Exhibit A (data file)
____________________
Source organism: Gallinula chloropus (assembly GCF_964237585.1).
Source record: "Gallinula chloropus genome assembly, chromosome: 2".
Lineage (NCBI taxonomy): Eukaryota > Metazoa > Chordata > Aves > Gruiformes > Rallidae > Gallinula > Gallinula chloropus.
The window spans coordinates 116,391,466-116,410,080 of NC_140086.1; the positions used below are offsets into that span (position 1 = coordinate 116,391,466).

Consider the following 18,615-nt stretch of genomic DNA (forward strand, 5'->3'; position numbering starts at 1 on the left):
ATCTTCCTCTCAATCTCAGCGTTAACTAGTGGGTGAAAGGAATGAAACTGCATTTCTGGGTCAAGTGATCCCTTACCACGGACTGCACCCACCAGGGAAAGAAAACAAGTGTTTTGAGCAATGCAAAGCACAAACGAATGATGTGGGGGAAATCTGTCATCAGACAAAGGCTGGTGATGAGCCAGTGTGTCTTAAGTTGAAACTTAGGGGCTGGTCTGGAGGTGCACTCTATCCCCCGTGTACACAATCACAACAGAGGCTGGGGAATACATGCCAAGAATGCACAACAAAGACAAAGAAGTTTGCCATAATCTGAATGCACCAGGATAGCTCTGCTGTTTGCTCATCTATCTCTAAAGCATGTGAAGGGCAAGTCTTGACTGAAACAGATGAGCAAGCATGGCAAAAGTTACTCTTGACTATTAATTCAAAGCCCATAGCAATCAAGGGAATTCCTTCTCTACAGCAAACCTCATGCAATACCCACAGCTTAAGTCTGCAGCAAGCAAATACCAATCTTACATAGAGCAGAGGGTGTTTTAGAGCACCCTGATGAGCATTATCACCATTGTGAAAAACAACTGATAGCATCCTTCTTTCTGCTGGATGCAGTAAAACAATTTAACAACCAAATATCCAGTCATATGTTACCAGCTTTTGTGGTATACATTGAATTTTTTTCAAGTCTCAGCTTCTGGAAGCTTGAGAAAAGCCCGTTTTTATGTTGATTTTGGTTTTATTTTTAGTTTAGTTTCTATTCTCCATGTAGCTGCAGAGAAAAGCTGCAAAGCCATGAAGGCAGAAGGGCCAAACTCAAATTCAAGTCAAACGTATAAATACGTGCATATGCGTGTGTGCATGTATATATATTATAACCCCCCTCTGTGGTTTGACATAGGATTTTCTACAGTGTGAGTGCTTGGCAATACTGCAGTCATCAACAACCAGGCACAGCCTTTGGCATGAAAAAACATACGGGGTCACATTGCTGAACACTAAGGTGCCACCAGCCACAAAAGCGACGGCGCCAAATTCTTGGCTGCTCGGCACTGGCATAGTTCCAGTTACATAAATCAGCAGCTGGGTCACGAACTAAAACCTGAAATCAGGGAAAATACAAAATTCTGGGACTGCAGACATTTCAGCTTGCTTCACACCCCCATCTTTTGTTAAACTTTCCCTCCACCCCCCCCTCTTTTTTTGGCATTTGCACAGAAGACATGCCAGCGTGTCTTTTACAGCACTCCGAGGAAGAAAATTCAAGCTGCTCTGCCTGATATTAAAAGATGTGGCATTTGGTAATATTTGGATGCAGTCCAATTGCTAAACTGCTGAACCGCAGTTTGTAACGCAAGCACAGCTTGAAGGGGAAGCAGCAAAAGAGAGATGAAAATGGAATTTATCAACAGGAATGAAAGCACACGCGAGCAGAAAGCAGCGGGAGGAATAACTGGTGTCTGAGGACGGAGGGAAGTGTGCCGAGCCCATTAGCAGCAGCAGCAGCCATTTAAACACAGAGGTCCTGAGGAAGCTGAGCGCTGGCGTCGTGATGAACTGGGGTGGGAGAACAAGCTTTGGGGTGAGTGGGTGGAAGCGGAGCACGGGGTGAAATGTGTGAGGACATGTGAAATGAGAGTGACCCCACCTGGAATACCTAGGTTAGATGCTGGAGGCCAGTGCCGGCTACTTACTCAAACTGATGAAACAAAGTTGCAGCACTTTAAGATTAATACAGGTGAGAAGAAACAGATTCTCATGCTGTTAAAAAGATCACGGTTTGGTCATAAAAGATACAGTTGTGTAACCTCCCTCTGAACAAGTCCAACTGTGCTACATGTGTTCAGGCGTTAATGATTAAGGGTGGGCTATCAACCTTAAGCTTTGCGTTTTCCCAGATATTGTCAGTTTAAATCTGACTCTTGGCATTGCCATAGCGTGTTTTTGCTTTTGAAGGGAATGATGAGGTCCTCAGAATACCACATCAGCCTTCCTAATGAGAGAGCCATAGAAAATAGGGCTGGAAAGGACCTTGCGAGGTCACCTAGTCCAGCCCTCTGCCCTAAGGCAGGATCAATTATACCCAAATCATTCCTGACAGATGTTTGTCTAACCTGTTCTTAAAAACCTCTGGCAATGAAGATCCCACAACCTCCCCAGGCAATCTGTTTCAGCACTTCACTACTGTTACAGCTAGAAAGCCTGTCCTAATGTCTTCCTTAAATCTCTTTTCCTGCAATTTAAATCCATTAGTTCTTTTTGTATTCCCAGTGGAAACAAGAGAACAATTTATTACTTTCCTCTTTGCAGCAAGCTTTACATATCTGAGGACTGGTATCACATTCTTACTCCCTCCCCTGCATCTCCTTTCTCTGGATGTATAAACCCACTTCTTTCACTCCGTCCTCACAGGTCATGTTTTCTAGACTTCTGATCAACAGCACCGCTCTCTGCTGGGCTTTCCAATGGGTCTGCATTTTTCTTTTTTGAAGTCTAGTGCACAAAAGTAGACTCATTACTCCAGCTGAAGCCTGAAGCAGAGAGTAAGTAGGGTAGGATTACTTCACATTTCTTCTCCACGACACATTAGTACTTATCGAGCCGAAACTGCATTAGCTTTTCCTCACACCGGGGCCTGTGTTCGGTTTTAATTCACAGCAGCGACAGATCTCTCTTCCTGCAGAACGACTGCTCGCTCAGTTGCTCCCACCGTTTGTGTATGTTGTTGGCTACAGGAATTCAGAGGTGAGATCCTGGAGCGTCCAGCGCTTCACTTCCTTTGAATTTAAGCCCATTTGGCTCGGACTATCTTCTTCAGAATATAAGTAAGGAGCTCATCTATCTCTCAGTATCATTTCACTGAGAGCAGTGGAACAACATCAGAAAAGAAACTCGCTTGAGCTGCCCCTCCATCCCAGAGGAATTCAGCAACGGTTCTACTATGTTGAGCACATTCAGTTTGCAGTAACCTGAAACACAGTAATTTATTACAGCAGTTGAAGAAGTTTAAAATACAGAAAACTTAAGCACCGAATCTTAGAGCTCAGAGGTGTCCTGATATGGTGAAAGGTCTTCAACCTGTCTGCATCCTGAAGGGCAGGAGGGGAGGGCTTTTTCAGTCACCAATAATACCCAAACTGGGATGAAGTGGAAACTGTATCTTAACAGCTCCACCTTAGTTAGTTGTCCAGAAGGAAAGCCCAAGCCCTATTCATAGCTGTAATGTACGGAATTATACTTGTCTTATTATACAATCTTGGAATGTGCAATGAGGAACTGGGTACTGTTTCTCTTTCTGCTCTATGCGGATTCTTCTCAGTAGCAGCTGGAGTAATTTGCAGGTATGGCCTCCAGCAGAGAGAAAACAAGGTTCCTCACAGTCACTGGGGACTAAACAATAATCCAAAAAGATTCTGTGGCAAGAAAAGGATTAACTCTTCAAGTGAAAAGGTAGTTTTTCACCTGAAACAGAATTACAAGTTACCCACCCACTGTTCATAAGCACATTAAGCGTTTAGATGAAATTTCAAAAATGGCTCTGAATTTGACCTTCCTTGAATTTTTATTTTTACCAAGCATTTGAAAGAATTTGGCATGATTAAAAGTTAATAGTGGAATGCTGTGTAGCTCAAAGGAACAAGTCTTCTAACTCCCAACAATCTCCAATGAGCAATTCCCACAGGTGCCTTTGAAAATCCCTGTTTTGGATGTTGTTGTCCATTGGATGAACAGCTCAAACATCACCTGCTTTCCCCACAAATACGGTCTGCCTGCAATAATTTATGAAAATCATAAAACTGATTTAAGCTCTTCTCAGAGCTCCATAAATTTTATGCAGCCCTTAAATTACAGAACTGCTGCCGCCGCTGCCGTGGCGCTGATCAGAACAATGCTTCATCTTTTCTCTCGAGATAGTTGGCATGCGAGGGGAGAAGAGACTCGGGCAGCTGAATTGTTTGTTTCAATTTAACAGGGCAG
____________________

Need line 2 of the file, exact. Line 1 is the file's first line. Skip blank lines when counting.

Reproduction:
Source record: "Gallinula chloropus genome assembly, chromosome: 2".